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10 fantasy novels that would make great TV shows

With ‘Game of Thrones’ preparing to film its second season, and Neil Gaiman’s ‘American Gods’ in development, what will be the next epic fantasy novel series to become a TV series? We have 10 great suggestions.

By Michael CriderScreen Rant / June 21, 2011

Sean Bean stars in HBO's new show 'Game of Thrones.' The show is based on George R. R. Martin's best-selling 'A Song of Ice and Fire' series of novels.



With HBO’s Game Of Thrones wrapping up a stellar first season and American Gods (far) on the horizon, television is on the cusp of a fantasy revolution. And it isn’t the squeaky-clean fantasy of Harry Potter or Lord of the Rings (for that, see the upcoming and very promising Once Upon A Time) – cable TV is ready and willing to tell adult fantasy stories for adult viewers.

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With that in mind, the Screen Rant crew put together a list of the fantasy novels we’d most like to see adapted into serialized TV dramas with modest-to-big budgets. All of them would make sprawling, epic TV shows… in the right hands, of course.

Check out our list and see if you agree with our picks – and add a few suggestions of your own to our comment section.

Honorable Mention: Gods Behaving Badly by Marie Phillips

Gods Behaving Badly is a lot like Neil Gaiman’s American Gods, in that it assumes that the old Greek pantheon is real but diminished in a modern world devoid of religious fervor. The difference is that in Phillips’ interpretation, all the Greek gods live in the same crappy house outside of London. Immortal, yet developmentally stunted, gods like Ares, Hephaestus and Aphrodite take menial jobs while clinging to their last shreds of power.

This gives them just enough time to squabble amongst themselves and make life a living Hades for any hapless mortal who spoils their fun. This book screams for a dark comedic drama along the lines of Dead Like Me – here’s hoping that Red Hour Films gets their act together and delivers on their promise to make the novel into a TV series.

10. The Necroscope Series by Brian Lumley

Harry Keogh sees dead people. In the modern United Kingdom that could be a problem, but the protagonist of the Necroscope novels uses it to his advantage, discovering that the dead are generally okay folks. They teach him the skills he’ll need to solve his mother’s murder, fight a growing menace of vampires and necromancers, and affect the growing operations of ESP-ionage on the world stage.

With over a dozen novels roughly coinciding with real-world time, there’s a lot of material to cover for aspiring writers and producers. This is a series that’s not afraid to throw spies, psychics, sorcerers, vampires and mathematical formulas for teleportation into the mix – and that’s just in the first novel! Later novels go even further down the fantasy path, including adventures set in twisted vampire realms, inter-dimensional wars, and conflict on both sides of the life and death divide. With the complex and multi-faceted world of the novels, a rich continuity rivaling the likes of Doctor Who is not out of the question.

9. The Night Angel Trilogy by Brent Weeks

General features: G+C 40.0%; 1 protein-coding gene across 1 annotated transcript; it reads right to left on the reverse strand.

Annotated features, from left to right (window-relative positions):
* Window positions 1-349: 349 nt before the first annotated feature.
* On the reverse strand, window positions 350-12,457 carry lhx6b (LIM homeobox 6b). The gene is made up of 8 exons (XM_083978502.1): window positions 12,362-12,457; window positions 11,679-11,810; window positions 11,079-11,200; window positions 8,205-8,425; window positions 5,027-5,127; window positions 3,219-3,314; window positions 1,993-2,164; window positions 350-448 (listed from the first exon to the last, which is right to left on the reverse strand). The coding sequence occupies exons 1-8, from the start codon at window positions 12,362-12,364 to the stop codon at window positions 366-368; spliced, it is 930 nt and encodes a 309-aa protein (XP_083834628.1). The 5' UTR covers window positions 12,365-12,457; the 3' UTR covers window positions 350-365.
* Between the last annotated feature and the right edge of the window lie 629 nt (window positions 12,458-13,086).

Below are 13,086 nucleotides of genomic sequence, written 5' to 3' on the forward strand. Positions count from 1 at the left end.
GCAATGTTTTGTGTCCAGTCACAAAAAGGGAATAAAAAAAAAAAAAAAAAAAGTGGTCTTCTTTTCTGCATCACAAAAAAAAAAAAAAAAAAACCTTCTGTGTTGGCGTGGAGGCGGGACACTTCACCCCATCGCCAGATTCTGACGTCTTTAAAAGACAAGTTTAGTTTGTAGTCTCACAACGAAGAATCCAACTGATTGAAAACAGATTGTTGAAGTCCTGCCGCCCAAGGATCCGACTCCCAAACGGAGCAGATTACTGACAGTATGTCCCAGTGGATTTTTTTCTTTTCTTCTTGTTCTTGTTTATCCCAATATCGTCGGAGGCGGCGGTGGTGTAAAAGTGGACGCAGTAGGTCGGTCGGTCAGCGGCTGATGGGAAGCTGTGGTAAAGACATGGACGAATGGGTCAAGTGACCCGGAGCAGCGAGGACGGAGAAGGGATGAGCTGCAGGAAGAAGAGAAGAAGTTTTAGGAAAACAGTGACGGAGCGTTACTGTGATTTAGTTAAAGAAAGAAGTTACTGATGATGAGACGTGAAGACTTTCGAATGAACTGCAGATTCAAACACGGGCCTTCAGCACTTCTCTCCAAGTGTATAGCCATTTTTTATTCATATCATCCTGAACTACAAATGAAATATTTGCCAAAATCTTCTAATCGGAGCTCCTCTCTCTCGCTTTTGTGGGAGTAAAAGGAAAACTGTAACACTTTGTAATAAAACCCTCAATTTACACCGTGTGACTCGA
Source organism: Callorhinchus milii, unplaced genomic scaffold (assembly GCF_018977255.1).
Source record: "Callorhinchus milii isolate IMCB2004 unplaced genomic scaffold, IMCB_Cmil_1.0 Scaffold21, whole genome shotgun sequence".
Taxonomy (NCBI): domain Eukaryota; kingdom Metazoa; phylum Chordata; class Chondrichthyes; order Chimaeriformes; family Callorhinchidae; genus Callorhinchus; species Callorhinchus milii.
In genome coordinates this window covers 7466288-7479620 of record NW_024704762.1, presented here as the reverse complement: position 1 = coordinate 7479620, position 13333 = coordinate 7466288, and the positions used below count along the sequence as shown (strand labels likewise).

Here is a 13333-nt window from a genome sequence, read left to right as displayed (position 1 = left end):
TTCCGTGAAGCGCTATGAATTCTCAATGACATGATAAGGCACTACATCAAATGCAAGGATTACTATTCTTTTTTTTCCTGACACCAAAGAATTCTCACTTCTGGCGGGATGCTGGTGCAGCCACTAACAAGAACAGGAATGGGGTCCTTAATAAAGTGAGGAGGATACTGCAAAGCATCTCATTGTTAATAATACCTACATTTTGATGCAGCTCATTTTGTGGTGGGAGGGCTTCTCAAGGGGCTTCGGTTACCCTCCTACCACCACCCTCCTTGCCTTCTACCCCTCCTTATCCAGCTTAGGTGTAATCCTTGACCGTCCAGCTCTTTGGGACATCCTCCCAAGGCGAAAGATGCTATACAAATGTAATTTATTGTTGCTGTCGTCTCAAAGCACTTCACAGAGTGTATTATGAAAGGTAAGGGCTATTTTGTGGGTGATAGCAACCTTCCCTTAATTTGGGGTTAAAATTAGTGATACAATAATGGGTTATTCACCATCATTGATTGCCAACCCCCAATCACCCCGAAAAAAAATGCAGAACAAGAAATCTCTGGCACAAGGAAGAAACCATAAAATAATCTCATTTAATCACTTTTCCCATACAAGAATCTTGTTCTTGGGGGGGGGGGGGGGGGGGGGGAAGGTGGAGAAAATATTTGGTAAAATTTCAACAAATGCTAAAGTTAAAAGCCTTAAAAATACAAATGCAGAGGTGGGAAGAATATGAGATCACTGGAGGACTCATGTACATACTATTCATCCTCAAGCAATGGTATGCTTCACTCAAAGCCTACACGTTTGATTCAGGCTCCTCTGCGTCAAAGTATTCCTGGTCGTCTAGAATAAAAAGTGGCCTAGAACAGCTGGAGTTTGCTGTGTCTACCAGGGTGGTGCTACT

Imagine the Assassin’s Creed video games, minus the ridiculous “genetic memory” framing device. Now add in a medieval setting and a pinch of magic. Bang! You’ve got The Night Angel Trilogy, also known as The Shadows Trilogy, by Brent Weeks. These three paperbacks have been flying off the shelves since their introduction in 2008.

The protagonist is Azoth, a pickpocket orphan (man, there’s a lot of them running around the fantasy genre) living in the streets of Cenaria. The boy becomes an apprentice to the best assassin in the city in hopes of avenging the rape of a childhood friend. Cable viewers who want blood and sleaze in equal amounts (I know you’re reading, True Blood fans) couldn’t hope for better source material.

8. The Kingkiller Chronicle by Patrick Rothfuss

A more modern fantasy interpretation, The Kingkiller Trilogy begins with The Name of the Wind, in which our hero, Kvothe, recounts his many adventures. As a skilled fighter, intellectual and musician, Kvothe is a pre-Rennaisance man, and uses his talents to haphazardly solve whatever quest is laid before him.

Like A Song of Ice and Fire, The Kingkiller Chronicle isn’t finished; the last of Rothfuss’ three books has yet to be published. That shouldn’t worry fans too much, though – were development to begin immediately, it would still be 2-3 years before the first episode aired, with plenty of time to conclude the story. Which is more than many George R. R. Martin fans are currently hoping for.

7. The Sword of Shannara Trilogy by Terry Brooks

Terry Brooks has been described as a master of modern fantasy, and tens of millions of readers can’t be wrong. The first set of novels in his main universe are centered around the mythical sword Shannara, and the generations of men who wield it. A classic adventure fantasy, The Sword of Shannara is seen by many as a continuation of the Tolkein tradition – although there are a few who say Brooks follows his inspiration a little too closely.

Many have tried to adapt Shannara to the big screen with exactly zero success thus far. The latest comer was Warner Bros., who let the rights slip out of their grasp back in 2010. Perhaps someone could take a hint from Game of Thrones (which started out as a movie project) and sail for the long-form serialized waters of television. And if the series should last more than three seasons, there’s plenty of material to draw from for a continuing story.

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